Methane Bubbling From Northern Lakes: Present and Future Contributions to the Global Methane Budget

Institute of Arctic Biology, University of Alaska, Fairbanks, AK 99775, USA.
Philosophical Transactions of The Royal Society A Mathematical Physical and Engineering Sciences (Impact Factor: 2.15). 08/2007; 365(1856):1657-76. DOI: 10.1098/rsta.2007.2036
Source: PubMed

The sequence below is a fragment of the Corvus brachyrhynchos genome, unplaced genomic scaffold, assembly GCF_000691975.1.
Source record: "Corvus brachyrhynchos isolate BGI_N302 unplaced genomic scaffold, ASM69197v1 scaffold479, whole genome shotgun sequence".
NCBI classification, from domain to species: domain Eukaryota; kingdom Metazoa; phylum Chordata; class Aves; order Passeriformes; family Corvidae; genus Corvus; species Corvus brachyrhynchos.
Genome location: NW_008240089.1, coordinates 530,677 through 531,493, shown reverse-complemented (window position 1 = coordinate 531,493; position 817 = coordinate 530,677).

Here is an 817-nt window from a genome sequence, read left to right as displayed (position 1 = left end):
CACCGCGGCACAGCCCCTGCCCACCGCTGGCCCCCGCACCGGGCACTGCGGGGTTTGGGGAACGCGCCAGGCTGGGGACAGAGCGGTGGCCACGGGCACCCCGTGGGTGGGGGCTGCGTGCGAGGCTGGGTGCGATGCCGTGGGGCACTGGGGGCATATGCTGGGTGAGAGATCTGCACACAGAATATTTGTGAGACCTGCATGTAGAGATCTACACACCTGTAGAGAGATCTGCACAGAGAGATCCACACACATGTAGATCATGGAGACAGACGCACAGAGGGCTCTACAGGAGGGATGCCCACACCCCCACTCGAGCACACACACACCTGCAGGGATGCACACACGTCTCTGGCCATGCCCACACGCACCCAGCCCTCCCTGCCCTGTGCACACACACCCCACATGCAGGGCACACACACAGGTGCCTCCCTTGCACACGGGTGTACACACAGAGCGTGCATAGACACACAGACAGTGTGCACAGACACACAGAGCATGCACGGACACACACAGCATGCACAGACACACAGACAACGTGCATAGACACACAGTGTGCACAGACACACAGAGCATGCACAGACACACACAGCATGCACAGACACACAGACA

Large uncertainties in the budget of atmospheric methane (CH4) limit the accuracy of climate change projections. Here we describe and quantify an important source of CH4 -- point-source ebullition (bubbling) from northern lakes -- that has not been incorporated in previous regional or global methane budgets. Employing a method recently introduced to measure ebullition more accurately by taking into account its spatial patchiness in lakes, we estimate point-source ebullition for 16 lakes in Alaska and Siberia that represent several common northern lake types: glacial, alluvial floodplain, peatland and thermokarst (thaw) lakes. Extrapolation of measured fluxes from these 16 sites to all lakes north of 45 degrees N using circumpolar databases of lake and permafrost distributions suggests that northern lakes are a globally significant source of atmospheric CH4, emitting approximately 24.2+/-10.5Tg CH4yr(-1). Thermokarst lakes have particularly high emissions because they release CH4 produced from organic matter previously sequestered in permafrost. A carbon mass balance calculation of CH4 release from thermokarst lakes on the Siberian yedoma ice complex suggests that these lakes alone would emit as much as approximately 49000Tg CH4 if this ice complex was to thaw completely. Using a space-for-time substitution based on the current lake distributions in permafrost-dominated and permafrost-free terrains, we estimate that lake emissions would be reduced by approximately 12% in a more probable transitional permafrost scenario and by approximately 53% in a 'permafrost-free' Northern Hemisphere. Long-term decline in CH4 ebullition from lakes due to lake area loss and permafrost thaw would occur only after the large release of CH4 associated thermokarst lake development in the zone of continuous permafrost.